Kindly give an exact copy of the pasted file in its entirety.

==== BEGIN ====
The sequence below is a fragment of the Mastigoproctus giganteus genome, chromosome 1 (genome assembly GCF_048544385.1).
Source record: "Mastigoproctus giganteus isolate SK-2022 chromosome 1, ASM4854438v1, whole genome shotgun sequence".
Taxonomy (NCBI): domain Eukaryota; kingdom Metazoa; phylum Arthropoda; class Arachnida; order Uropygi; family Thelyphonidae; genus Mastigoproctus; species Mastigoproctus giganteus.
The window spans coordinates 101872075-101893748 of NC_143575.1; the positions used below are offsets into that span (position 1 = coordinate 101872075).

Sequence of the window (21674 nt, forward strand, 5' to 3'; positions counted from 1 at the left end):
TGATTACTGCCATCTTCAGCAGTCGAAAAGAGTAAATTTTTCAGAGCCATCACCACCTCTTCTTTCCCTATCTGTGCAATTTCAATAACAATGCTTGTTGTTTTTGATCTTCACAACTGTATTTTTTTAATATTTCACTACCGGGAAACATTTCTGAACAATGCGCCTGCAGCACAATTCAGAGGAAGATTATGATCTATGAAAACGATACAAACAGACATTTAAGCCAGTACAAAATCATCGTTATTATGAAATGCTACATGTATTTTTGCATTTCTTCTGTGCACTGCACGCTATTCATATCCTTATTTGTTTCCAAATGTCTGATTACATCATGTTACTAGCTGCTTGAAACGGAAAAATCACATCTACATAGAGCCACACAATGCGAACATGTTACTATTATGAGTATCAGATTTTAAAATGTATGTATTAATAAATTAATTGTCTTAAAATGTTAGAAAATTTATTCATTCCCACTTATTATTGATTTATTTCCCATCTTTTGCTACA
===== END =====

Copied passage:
The sequence below is a fragment of the Mastigoproctus giganteus genome, chromosome 1 (genome assembly GCF_048544385.1).
Source record: "Mastigoproctus giganteus isolate SK-2022 chromosome 1, ASM4854438v1, whole genome shotgun sequence".
Taxonomy (NCBI): domain Eukaryota; kingdom Metazoa; phylum Arthropoda; class Arachnida; order Uropygi; family Thelyphonidae; genus Mastigoproctus; species Mastigoproctus giganteus.
The window spans coordinates 101872075-101893748 of NC_143575.1; the positions used below are offsets into that span (position 1 = coordinate 101872075).

Sequence of the window (21674 nt, forward strand, 5' to 3'; positions counted from 1 at the left end):
TGATTACTGCCATCTTCAGCAGTCGAAAAGAGTAAATTTTTCAGAGCCATCACCACCTCTTCTTTCCCTATCTGTGCAATTTCAATAACAATGCTTGTTGTTTTTGATCTTCACAACTGTATTTTTTTAATATTTCACTACCGGGAAACATTTCTGAACAATGCGCCTGCAGCACAATTCAGAGGAAGATTATGATCTATGAAAACGATACAAACAGACATTTAAGCCAGTACAAAATCATCGTTATTATGAAATGCTACATGTATTTTTGCATTTCTTCTGTGCACTGCACGCTATTCATATCCTTATTTGTTTCCAAATGTCTGATTACATCATGTTACTAGCTGCTTGAAACGGAAAAATCACATCTACATAGAGCCACACAATGCGAACATGTTACTATTATGAGTATCAGATTTTAAAATGTATGTATTAATAAATTAATTGTCTTAAAATGTTAGAAAATTTATTCATTCCCACTTATTATTGATTTATTTCCCATCTTTTGCTACA